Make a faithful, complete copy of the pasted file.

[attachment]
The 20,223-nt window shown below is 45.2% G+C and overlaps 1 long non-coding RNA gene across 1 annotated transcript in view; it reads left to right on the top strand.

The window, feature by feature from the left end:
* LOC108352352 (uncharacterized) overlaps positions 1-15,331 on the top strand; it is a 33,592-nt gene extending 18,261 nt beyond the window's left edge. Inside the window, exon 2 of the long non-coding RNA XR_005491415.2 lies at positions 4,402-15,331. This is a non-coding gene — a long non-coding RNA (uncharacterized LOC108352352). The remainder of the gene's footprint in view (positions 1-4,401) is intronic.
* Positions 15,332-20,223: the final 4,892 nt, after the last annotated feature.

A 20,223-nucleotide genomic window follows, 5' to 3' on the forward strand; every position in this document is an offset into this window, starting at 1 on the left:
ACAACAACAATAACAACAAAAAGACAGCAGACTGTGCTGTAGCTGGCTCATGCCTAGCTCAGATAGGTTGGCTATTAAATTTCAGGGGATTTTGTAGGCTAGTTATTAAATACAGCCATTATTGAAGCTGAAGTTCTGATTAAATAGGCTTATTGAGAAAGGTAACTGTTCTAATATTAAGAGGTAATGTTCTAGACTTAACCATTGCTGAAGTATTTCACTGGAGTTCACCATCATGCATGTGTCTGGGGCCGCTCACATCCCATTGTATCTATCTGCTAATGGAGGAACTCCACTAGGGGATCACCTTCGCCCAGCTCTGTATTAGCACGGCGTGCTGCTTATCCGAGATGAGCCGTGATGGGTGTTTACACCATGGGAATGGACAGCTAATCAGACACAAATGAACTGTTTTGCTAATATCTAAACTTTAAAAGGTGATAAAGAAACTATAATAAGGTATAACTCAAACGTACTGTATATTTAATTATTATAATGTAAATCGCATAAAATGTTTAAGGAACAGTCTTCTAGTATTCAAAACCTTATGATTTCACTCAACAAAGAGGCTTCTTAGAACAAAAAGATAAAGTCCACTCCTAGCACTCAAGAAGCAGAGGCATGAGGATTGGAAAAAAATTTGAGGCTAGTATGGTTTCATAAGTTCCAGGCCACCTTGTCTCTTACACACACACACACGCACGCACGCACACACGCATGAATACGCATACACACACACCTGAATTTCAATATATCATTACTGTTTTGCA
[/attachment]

The 20,223-nt window shown below is 45.2% G+C and overlaps 1 long non-coding RNA gene across 1 annotated transcript in view; it reads left to right on the top strand.

The window, feature by feature from the left end:
* LOC108352352 (uncharacterized) overlaps positions 1-15,331 on the top strand; it is a 33,592-nt gene extending 18,261 nt beyond the window's left edge. Inside the window, exon 2 of the long non-coding RNA XR_005491415.2 lies at positions 4,402-15,331. This is a non-coding gene — a long non-coding RNA (uncharacterized LOC108352352). The remainder of the gene's footprint in view (positions 1-4,401) is intronic.
* Positions 15,332-20,223: the final 4,892 nt, after the last annotated feature.

A 20,223-nucleotide genomic window follows, 5' to 3' on the forward strand; every position in this document is an offset into this window, starting at 1 on the left:
ACAACAACAATAACAACAAAAAGACAGCAGACTGTGCTGTAGCTGGCTCATGCCTAGCTCAGATAGGTTGGCTATTAAATTTCAGGGGATTTTGTAGGCTAGTTATTAAATACAGCCATTATTGAAGCTGAAGTTCTGATTAAATAGGCTTATTGAGAAAGGTAACTGTTCTAATATTAAGAGGTAATGTTCTAGACTTAACCATTGCTGAAGTATTTCACTGGAGTTCACCATCATGCATGTGTCTGGGGCCGCTCACATCCCATTGTATCTATCTGCTAATGGAGGAACTCCACTAGGGGATCACCTTCGCCCAGCTCTGTATTAGCACGGCGTGCTGCTTATCCGAGATGAGCCGTGATGGGTGTTTACACCATGGGAATGGACAGCTAATCAGACACAAATGAACTGTTTTGCTAATATCTAAACTTTAAAAGGTGATAAAGAAACTATAATAAGGTATAACTCAAACGTACTGTATATTTAATTATTATAATGTAAATCGCATAAAATGTTTAAGGAACAGTCTTCTAGTATTCAAAACCTTATGATTTCACTCAACAAAGAGGCTTCTTAGAACAAAAAGATAAAGTCCACTCCTAGCACTCAAGAAGCAGAGGCATGAGGATTGGAAAAAAATTTGAGGCTAGTATGGTTTCATAAGTTCCAGGCCACCTTGTCTCTTACACACACACACACGCACGCACGCACACACGCATGAATACGCATACACACACACCTGAATTTCAATATATCATTACTGTTTTGCA